Ever wonder why your cat doesn't greet you at the door the same way your dog does? Turns out, your cat probably doesn't love you as much as you love it.

Dr. Paul Zak conducted a study to try and figure out which of our pets love us more, and the results weren't really surprising. It is already known that dogs release oxytocin, also known as the "love hormone," when they come into contact with their human. Dr, Zak says, "It’s one of the chemical measures of love in mammals. Humans produce the hormone in our brains when we care about someone. For example, when we see our spouse or child the levels in our bloodstream typically rise by 40-60 per cent.” And while testing for this hormone has been done on dogs, it had not been done on cats until recently.

The study went like this: Dr. Zak took saliva samples from 10 dogs and 10 cats before sending them over to their owners for a play session. Immediately after the play session was done, he took another saliva sample from each animal. The saliva was then tested for oxytocin. For dogs, the hormone increased an average of 57.2% in dogs. For cats it was 5x LESS, with only a 12% average increase.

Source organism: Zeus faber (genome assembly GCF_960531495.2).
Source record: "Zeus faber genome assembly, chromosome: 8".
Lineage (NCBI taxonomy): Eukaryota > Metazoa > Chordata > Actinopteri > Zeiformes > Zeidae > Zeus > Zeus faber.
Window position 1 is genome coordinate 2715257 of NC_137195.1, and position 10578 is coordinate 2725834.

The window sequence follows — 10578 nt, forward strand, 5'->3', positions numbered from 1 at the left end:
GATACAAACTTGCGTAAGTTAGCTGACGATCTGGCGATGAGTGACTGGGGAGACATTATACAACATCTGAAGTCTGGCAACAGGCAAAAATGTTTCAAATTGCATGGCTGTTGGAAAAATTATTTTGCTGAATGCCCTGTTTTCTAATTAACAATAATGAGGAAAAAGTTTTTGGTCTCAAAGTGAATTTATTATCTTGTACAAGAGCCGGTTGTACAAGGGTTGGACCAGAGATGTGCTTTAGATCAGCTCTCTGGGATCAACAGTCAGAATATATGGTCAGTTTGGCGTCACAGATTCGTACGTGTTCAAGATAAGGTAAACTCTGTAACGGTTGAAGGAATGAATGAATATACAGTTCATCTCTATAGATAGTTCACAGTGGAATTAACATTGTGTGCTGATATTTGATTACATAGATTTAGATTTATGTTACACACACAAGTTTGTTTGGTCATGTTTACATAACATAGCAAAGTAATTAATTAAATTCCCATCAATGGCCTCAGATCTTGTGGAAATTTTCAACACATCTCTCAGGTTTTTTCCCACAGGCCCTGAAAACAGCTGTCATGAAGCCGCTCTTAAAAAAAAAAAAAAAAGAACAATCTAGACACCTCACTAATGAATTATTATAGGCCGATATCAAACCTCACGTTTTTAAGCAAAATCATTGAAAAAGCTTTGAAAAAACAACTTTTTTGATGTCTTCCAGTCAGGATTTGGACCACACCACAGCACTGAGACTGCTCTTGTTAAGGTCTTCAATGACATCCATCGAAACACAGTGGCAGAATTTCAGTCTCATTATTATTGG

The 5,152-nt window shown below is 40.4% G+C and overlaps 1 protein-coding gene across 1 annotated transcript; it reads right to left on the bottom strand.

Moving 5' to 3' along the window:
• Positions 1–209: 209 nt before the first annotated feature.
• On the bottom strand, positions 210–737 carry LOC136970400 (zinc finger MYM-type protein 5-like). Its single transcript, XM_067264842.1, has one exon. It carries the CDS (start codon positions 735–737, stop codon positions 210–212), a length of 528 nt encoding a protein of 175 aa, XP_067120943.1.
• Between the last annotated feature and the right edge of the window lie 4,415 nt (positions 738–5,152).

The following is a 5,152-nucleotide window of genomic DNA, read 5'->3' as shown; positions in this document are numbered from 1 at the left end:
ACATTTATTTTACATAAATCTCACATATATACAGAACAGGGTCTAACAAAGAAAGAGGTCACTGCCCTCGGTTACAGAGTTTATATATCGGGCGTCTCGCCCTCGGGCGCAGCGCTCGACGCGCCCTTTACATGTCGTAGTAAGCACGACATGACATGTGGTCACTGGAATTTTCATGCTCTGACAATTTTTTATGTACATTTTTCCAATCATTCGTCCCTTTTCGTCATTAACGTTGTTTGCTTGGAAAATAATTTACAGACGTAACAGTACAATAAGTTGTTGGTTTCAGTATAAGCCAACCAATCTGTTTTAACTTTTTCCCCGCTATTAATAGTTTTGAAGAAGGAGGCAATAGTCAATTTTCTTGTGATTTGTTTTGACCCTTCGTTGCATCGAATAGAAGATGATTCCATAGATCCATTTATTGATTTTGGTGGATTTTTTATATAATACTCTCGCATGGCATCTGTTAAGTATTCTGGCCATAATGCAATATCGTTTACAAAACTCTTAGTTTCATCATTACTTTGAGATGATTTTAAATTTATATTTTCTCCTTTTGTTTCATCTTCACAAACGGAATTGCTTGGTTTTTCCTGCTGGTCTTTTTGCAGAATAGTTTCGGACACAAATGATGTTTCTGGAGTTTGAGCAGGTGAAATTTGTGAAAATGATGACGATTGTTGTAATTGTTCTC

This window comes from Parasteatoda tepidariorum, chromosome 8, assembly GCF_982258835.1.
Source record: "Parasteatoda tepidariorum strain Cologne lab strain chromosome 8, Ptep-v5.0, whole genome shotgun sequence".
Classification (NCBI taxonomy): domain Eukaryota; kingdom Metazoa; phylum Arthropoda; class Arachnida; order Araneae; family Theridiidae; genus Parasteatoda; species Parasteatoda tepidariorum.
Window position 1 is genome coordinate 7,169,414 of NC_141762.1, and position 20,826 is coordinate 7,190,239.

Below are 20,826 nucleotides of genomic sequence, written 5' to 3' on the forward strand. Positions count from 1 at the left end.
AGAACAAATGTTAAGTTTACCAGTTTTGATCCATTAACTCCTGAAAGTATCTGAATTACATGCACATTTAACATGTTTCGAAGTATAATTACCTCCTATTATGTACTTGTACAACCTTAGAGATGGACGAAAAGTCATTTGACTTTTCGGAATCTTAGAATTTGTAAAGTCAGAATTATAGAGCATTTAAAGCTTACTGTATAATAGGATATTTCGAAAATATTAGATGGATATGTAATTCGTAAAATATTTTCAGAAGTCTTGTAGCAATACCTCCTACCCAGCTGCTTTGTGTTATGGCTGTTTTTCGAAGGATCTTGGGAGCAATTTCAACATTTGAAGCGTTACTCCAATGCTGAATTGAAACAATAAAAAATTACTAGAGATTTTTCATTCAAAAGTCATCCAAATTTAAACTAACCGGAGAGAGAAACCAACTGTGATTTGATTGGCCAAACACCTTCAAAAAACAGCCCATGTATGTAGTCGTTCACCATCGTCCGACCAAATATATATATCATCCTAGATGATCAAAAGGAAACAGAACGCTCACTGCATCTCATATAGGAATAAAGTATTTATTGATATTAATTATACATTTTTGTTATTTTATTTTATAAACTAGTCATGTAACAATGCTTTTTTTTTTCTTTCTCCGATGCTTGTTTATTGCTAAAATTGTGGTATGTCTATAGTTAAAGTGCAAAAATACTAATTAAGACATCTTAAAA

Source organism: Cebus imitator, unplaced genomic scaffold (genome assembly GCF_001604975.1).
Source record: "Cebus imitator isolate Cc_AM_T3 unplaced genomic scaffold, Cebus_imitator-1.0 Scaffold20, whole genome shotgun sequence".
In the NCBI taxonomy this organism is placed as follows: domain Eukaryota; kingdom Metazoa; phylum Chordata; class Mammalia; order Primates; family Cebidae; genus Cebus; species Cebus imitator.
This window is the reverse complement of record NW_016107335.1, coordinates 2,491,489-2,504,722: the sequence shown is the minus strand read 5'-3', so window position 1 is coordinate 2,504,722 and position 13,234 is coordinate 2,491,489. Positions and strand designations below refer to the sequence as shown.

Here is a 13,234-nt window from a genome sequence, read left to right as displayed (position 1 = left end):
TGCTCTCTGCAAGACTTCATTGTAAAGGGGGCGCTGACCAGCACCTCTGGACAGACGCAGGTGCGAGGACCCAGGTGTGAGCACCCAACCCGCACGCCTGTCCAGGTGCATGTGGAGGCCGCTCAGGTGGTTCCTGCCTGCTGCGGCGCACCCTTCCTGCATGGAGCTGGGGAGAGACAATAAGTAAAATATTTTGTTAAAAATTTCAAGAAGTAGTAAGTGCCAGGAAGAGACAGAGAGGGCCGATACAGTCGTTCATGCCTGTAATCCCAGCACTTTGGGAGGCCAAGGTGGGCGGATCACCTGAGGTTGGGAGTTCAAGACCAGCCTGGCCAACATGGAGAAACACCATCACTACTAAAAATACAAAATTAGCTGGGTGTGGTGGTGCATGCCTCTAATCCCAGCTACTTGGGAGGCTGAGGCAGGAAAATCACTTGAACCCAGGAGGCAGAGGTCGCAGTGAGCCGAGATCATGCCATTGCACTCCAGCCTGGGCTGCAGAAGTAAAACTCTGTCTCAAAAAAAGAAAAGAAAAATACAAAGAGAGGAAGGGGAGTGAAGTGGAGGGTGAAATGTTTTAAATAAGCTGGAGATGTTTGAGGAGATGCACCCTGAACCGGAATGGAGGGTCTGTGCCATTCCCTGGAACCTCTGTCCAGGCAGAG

Dr. Zak responded by saying, "I was really surprised to discover that dogs produced such high levels of oxytocin… the dog level of 57.2 per cent is a very powerful response. It shows these dogs really care about their owners. It was also a nice surprise to discover that cats produce any at all. At least some of the time, cats seem to bond with their owners.”

So in case you needed evidence that your cat is kind of a jerk, here it is! Love them anyways.

[Via Independent]